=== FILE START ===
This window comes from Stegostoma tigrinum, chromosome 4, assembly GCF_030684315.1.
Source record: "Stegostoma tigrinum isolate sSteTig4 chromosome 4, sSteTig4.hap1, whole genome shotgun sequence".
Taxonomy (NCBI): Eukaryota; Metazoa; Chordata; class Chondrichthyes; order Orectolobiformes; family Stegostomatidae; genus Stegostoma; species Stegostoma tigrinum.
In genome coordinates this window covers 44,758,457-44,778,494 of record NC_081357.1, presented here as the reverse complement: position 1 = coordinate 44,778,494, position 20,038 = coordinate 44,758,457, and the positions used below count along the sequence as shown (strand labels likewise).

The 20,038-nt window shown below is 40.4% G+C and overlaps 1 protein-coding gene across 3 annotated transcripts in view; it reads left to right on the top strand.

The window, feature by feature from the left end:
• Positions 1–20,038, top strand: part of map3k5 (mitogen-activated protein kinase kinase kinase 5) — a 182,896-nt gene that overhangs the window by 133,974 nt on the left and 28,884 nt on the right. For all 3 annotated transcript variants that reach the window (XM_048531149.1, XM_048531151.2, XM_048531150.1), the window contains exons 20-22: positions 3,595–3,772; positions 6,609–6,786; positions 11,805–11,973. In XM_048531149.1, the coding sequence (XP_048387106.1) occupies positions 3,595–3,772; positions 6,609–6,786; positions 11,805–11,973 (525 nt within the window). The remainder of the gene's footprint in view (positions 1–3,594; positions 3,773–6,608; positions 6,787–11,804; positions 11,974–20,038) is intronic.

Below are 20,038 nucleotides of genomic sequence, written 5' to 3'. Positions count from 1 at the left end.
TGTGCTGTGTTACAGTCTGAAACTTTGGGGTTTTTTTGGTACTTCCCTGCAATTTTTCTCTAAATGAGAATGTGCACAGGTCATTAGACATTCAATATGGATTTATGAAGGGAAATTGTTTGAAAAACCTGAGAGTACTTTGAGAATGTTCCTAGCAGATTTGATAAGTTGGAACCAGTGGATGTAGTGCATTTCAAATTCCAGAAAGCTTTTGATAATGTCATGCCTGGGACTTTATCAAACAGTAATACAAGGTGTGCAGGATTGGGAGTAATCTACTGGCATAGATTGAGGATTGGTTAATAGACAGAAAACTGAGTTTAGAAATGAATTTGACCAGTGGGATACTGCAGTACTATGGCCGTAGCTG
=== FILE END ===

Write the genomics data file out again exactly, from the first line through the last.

This window comes from Stegostoma tigrinum, chromosome 4, assembly GCF_030684315.1.
Source record: "Stegostoma tigrinum isolate sSteTig4 chromosome 4, sSteTig4.hap1, whole genome shotgun sequence".
Taxonomy (NCBI): Eukaryota; Metazoa; Chordata; class Chondrichthyes; order Orectolobiformes; family Stegostomatidae; genus Stegostoma; species Stegostoma tigrinum.
In genome coordinates this window covers 44,758,457-44,778,494 of record NC_081357.1, presented here as the reverse complement: position 1 = coordinate 44,778,494, position 20,038 = coordinate 44,758,457, and the positions used below count along the sequence as shown (strand labels likewise).

The 20,038-nt window shown below is 40.4% G+C and overlaps 1 protein-coding gene across 3 annotated transcripts in view; it reads left to right on the top strand.

The window, feature by feature from the left end:
• Positions 1–20,038, top strand: part of map3k5 (mitogen-activated protein kinase kinase kinase 5) — a 182,896-nt gene that overhangs the window by 133,974 nt on the left and 28,884 nt on the right. For all 3 annotated transcript variants that reach the window (XM_048531149.1, XM_048531151.2, XM_048531150.1), the window contains exons 20-22: positions 3,595–3,772; positions 6,609–6,786; positions 11,805–11,973. In XM_048531149.1, the coding sequence (XP_048387106.1) occupies positions 3,595–3,772; positions 6,609–6,786; positions 11,805–11,973 (525 nt within the window). The remainder of the gene's footprint in view (positions 1–3,594; positions 3,773–6,608; positions 6,787–11,804; positions 11,974–20,038) is intronic.

Below are 20,038 nucleotides of genomic sequence, written 5' to 3'. Positions count from 1 at the left end.
TGTGCTGTGTTACAGTCTGAAACTTTGGGGTTTTTTTGGTACTTCCCTGCAATTTTTCTCTAAATGAGAATGTGCACAGGTCATTAGACATTCAATATGGATTTATGAAGGGAAATTGTTTGAAAAACCTGAGAGTACTTTGAGAATGTTCCTAGCAGATTTGATAAGTTGGAACCAGTGGATGTAGTGCATTTCAAATTCCAGAAAGCTTTTGATAATGTCATGCCTGGGACTTTATCAAACAGTAATACAAGGTGTGCAGGATTGGGAGTAATCTACTGGCATAGATTGAGGATTGGTTAATAGACAGAAAACTGAGTTTAGAAATGAATTTGACCAGTGGGATACTGCAGTACTATGGCCGTAGCTG